In the diagram above, <PQR is a right angle, and QS is perpendicular to PR. If PS has a length of 25 and SR has a length of 4, what is the area of triangle PQR?

A. 125
B. 145
C. 240
D. 290
E. It cannot be determined


Perpendicular to the hypotenuse always divides the triangle into two triangles with the same properties as the original triangle.

Thus, the perpendicular QS divides right triangle PRQ into two similar triangles PQS and QRS (which are also similar to the big triangle PRQ). Now, in these three triangles the ratio of the corresponding sides will be equal (corresponding sides are the sides opposite the same angles).

So, PS/QS=QS/SR --> QS^2=PS*SR=25*4=100 --> QS=10 --> area of PQR equals to 1/2*PR*QS=1/2*(PS+SR)*QS=1/2*29*10=145.

Answer: B.

For more on check Triangles chapter of Math Book: math-triangles-87197.html

Hope it helps.


Corresponding angles are QPS and QRS right.
In that case, it must be PS/QS=SR/QS..

Please let me know where I am wrong...
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Re: In the diagram above, <PQR is a right angle, and QS is [#permalink] New post 28 Feb 2015, 12:50
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Re: In the diagram above, <PQR is a right angle, and QS is [#permalink] New post 24 May 2015, 19:27
Why do we write the proportion inversely as PS/QS=QS/QR? I wrote it as QS/SR=QS/PS and then got stuck from there but wondering why we choose to write the proportion that way.
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Re: In the diagram above, <PQR is a right angle, and QS is [#permalink] New post 24 May 2015, 20:54
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healthjunkie wrote:
Why do we write the proportion inversely as PS/QS=QS/QR? I wrote it as QS/SR=QS/PS and then got stuck from there but wondering why we choose to write the proportion that way.


What made you think that QS/SR=QS/PS is the correct relation?
I assume you found that the two small triangles are similar to each other. The point is how are they similar to each other? They are similar because they are both similar to the big triangle PQR.
Angle PQR = Angle QSP = angle QSR = 90 degrees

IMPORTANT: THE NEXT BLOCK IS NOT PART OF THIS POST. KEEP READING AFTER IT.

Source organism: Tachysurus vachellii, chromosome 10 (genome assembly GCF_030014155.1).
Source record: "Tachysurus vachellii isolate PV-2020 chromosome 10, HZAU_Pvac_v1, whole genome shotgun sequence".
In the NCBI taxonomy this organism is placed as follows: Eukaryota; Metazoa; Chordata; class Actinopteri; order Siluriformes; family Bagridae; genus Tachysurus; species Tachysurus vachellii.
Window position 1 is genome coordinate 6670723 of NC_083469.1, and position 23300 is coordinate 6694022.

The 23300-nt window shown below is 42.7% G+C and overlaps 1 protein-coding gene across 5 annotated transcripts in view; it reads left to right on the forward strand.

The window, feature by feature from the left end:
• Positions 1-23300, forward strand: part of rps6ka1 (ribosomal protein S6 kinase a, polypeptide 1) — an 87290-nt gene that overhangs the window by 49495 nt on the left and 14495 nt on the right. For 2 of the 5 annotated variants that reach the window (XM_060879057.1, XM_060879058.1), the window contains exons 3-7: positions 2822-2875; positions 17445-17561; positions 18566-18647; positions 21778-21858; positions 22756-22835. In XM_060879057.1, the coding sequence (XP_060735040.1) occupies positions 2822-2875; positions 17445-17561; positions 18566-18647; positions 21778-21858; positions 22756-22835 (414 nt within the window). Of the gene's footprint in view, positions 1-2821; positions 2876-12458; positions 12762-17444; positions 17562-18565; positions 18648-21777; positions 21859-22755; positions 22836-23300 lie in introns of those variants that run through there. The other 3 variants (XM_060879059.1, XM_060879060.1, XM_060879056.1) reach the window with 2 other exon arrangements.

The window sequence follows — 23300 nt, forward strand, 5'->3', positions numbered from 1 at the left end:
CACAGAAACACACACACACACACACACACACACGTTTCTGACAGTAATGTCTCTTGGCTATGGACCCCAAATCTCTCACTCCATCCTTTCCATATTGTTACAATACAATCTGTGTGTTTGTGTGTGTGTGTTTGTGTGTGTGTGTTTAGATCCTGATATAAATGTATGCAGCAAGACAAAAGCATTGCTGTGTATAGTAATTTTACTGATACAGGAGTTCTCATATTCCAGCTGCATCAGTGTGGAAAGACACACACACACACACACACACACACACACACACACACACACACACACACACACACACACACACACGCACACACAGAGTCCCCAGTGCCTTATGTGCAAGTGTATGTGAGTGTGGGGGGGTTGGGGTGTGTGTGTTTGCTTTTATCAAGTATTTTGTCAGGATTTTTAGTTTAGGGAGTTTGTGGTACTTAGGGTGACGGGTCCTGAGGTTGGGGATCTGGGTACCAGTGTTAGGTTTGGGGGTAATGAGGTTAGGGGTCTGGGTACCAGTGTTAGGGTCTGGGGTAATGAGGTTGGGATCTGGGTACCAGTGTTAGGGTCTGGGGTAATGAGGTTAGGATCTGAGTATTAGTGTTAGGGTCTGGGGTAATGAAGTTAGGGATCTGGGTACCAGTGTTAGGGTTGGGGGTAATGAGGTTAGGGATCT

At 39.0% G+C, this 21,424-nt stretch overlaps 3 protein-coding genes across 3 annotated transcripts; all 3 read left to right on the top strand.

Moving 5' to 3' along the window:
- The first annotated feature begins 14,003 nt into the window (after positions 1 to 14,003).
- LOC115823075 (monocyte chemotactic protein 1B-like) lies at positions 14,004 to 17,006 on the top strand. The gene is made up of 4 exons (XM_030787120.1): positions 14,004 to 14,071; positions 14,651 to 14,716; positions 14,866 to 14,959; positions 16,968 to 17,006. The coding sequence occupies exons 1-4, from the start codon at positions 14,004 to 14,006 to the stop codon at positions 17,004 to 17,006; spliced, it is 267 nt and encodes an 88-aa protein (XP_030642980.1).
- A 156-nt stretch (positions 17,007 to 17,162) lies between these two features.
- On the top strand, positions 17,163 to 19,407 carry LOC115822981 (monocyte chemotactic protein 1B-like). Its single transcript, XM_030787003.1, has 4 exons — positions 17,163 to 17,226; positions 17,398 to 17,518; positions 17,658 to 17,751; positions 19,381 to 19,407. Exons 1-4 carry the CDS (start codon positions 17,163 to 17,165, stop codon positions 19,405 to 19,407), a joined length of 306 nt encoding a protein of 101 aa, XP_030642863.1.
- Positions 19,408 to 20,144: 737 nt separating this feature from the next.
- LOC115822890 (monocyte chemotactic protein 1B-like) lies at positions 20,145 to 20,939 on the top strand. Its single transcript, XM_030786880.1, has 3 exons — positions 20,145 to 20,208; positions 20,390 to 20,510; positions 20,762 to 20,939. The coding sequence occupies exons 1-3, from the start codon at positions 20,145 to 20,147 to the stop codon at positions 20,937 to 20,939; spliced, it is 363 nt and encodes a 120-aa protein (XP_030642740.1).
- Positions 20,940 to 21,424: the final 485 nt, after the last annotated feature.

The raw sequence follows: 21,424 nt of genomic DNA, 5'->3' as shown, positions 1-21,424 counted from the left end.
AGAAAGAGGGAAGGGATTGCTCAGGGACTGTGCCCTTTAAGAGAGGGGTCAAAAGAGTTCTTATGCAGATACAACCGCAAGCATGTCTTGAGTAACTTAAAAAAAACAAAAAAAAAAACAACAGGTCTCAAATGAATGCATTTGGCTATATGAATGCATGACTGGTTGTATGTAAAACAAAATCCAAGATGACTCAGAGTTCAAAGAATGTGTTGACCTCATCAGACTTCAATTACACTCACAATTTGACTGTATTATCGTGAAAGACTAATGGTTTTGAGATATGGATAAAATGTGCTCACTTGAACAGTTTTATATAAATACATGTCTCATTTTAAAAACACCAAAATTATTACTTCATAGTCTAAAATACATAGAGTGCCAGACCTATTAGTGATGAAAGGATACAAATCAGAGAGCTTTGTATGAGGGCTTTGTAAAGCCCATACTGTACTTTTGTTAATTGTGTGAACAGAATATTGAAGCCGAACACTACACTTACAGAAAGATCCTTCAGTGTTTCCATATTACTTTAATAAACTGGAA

Ange P is common to PQR and PSQ so by AA, triangle PQR is similar to triangle PSQ - note the naming of the triangles. The angles which are equal are placed in corresponding positions. Angle P is common so it is the first vertex of each triangle. Then angle Q = angle S so we have Q and S as second vertices and the leftover as third vertices to get PQR and PSQ.

Similarly, angle R is common to triangle PQR and triangle QSR so by AA, triangle PQR is similar to triangle QSR - the naming of the triangles should be in order to ensure that you get the corresponding sides correctly.

So triangle PQR is similar to triangles PSQ and QSR. Now you know the corresponding sides:

PS/QS (Sides made by first two underlined letters)= SQ/SR (sides made by next two letters) = PQ/QR (sides made by first and third letters)
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Re: In the diagram above, <PQR is a right angle, and QS is [#permalink] New post 25 May 2015, 08:35
Ah that makes sense, I was assuming the smaller triangles were similar to eachother as opposed them both being similar because they're similar to the larger triangle. Makes sense now!
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Re: In the diagram above, <PQR is a right angle, and QS is [#permalink] New post 02 Jun 2015, 19:32
healthjunkie wrote:
Ah that makes sense, I was assuming the smaller triangles were similar to eachother as opposed them both being similar because they're similar to the larger triangle. Makes sense now!


Hi healthjunkie ,

All 3 triangles are similar. PQR ~ PSQ ~ QSR . U can try to prove it using AAA. Lemme know if u have any doubts on that.

Thanks!
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Re: In the diagram above, <PQR is a right angle, and QS is [#permalink] New post 02 Jun 2015, 21:02
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when we draw perpendicular then the sides of the two triangle are in same ratio
small side of large triangle/ large side of large triangle = small side of small triangle/large side of small triangle
we know PQS is large triangle and QSR is smaller triangle
PQS and QSR share the same height QS and angle QSR = QSP which confirms that the sides must be in same ratio
thus we know PS = 25 and RS = 4
we can write
25/QS = QS/4
100 = QS^2
10 = QS
now we know height = 10 and PR = 25+4 = 29
area of the triangle = 1/2(10)(29) = 145
Its B
Re: In the diagram above, <PQR is a right angle, and QS is   [#permalink] 02 Jun 2015, 21:02